Rural Ireland would have to be exempt from environmental measures like carbon tax if a group of Independent TDs is to join a government involving Fianna Fáil, Fine Gael and the Greens.
The warning came from Rural Independent Group TD Michael Collins as Fianna Fáil and Fine Gael last night responded to the Green Party's demands for beginning programme for government negotiations. The response was sent directly to Green Party leader Eamon Ryan.
Separately, Labour leader Alan Kelly set out a string of demands and questions that would have to be addressed by Mr Varadkar and Mr Martin if his party was to consider entering government talks.
They include seeking a commitment that the next government would honour the current public sector pay deal and another pledge that the emergency €350-a-week payment for people who lost their jobs in the coronavirus crisis would be kept at that level.
He said Labour has "made clear" that it is the primary responsibility of the parties that got more votes in the General Election to form a stable government. Mr Kelly asked the leaders of Fianna Fáil and Fine Gael to outline how they would plan to reach a Dáil majority if the Labour Party was to join a coalition.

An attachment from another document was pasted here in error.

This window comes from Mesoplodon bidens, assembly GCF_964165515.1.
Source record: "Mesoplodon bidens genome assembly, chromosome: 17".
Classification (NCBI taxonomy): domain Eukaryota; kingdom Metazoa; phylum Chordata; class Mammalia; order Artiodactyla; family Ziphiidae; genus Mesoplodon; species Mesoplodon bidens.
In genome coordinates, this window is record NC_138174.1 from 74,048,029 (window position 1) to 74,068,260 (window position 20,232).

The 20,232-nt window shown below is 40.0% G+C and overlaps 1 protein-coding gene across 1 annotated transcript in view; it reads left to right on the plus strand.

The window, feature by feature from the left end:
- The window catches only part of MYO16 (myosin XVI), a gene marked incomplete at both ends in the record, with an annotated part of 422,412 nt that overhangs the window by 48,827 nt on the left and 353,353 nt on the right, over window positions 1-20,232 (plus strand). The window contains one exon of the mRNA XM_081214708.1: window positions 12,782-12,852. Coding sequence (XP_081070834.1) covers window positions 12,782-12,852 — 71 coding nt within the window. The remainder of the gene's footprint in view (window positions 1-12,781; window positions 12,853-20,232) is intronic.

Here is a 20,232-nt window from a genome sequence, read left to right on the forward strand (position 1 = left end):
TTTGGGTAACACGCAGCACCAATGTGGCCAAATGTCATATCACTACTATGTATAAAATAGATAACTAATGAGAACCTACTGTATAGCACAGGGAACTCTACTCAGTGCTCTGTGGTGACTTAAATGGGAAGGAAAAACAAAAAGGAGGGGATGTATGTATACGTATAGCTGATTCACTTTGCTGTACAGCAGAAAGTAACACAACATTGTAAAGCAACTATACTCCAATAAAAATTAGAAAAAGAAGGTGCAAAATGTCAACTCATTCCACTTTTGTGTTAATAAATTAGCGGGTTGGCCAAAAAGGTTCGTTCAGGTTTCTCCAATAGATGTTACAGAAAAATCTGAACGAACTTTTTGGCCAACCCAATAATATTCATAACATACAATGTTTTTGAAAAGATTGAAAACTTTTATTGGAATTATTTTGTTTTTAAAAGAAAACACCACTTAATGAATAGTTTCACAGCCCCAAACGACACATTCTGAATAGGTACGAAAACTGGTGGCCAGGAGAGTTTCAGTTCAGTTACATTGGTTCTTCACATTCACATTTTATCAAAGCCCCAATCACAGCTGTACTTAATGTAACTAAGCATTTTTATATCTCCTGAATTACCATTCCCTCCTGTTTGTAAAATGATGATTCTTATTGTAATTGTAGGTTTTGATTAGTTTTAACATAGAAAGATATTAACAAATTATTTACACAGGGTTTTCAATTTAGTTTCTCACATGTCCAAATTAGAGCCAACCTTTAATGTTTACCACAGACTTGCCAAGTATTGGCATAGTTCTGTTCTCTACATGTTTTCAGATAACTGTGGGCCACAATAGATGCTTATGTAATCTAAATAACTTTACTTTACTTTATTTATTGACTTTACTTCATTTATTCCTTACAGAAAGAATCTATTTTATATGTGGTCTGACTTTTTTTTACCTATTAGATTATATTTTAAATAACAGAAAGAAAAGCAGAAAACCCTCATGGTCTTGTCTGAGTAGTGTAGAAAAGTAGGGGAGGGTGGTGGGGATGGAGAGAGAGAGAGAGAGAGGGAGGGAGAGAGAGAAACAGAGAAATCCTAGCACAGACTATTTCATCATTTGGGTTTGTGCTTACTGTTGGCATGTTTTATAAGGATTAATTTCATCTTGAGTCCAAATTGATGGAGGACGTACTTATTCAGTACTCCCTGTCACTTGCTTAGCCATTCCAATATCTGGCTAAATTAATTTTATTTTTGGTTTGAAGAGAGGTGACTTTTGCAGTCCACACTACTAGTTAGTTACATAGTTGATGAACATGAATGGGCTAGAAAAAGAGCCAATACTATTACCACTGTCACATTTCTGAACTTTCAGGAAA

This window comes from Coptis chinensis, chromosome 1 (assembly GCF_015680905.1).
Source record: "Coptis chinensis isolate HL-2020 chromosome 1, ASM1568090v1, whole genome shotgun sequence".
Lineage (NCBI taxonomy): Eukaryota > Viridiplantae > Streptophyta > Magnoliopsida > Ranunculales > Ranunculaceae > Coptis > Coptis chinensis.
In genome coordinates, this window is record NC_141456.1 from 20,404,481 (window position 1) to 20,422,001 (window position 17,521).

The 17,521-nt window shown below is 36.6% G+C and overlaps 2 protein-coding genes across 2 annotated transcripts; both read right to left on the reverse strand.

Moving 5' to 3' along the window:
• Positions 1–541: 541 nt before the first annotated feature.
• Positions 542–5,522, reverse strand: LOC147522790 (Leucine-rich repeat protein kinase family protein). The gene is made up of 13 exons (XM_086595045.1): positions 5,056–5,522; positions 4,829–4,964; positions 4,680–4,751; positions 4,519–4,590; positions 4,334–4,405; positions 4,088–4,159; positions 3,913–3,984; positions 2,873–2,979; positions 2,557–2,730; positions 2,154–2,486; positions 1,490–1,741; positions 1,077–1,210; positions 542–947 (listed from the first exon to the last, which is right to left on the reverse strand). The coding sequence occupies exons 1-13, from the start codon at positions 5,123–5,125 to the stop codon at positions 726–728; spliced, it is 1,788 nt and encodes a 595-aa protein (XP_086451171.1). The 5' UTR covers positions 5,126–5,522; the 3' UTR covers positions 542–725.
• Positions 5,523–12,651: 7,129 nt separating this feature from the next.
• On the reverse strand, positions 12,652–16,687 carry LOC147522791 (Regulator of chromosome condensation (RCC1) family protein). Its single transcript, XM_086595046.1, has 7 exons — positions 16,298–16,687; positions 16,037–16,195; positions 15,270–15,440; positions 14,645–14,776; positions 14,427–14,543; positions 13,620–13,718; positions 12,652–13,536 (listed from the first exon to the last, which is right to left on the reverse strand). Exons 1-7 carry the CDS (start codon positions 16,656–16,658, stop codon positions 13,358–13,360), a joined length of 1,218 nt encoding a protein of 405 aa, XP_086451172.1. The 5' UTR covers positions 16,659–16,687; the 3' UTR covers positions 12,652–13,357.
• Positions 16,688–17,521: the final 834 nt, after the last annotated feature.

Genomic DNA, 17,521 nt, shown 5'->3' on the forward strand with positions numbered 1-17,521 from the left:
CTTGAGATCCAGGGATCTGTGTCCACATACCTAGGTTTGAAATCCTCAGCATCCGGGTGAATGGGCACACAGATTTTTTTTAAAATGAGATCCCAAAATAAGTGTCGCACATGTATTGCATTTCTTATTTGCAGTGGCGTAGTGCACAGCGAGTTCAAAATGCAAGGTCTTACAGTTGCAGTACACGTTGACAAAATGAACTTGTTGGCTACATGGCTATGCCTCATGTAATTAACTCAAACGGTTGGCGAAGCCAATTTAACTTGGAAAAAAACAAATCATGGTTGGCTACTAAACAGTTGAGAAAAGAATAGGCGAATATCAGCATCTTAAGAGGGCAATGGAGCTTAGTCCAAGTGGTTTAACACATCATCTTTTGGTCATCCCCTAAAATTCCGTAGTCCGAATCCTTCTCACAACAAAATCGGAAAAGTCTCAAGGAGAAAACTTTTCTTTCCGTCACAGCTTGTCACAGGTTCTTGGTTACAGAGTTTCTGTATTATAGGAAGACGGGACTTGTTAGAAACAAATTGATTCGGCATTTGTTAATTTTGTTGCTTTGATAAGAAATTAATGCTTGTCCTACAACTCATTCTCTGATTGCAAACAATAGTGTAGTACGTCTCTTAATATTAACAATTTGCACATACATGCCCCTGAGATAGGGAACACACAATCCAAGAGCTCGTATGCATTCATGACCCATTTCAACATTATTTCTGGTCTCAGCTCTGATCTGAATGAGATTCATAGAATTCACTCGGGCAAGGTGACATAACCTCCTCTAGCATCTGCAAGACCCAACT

Together, Fianna Fáil and Fine Gael have 72 TDs. Labour has six and others would be needed for a bare majority of 80. The Civil War parties have targeted the Greens who have 12 TDs, but they have made a string of demands including a more ambitious carbon emissions reduction target of 7pc a year.
The two larger parties have also spoken to Independents.
The Rural Independent Group has been hostile to environmental policies it claims damage rural Ireland. One of its number, Kerry TD Danny Healy-Rae, has claimed climate change is not caused by human activity. His brother Michael Healy-Rae said he would have to "seriously consider" if he wanted to remain living in Ireland if Mr Ryan was to become Taoiseach as part of a rotation deal in a coalition.
Cork South-West TD Mr Collins last night claimed the Green Party has "extreme ideas", but said it appears it is the preferred choice of Fianna Fáil and Fine Gael. He said if they want his group on board as well, "we'll have to look towards zero carbon tax for rural Ireland". He suggested the tax could be limited to big cities or towns as he argued that it "decimates" rural areas.
Another member of the group, Limerick TD Richard O'Donoghue, raised concern about the Green policies to encourage walking and cycling, saying: "That's going to be very hard if you're 40 miles away from town."
He claimed the last government "closed down rural Ireland" and "that's what the Greens would do".
Neither TD ruled out going into a coalition with the Greens, but expressed scepticism. They are drawing up their own proposals to present to Fianna Fáil and Fine Gael along with the other members of the group, Mattie McGrath and Carol Nolan.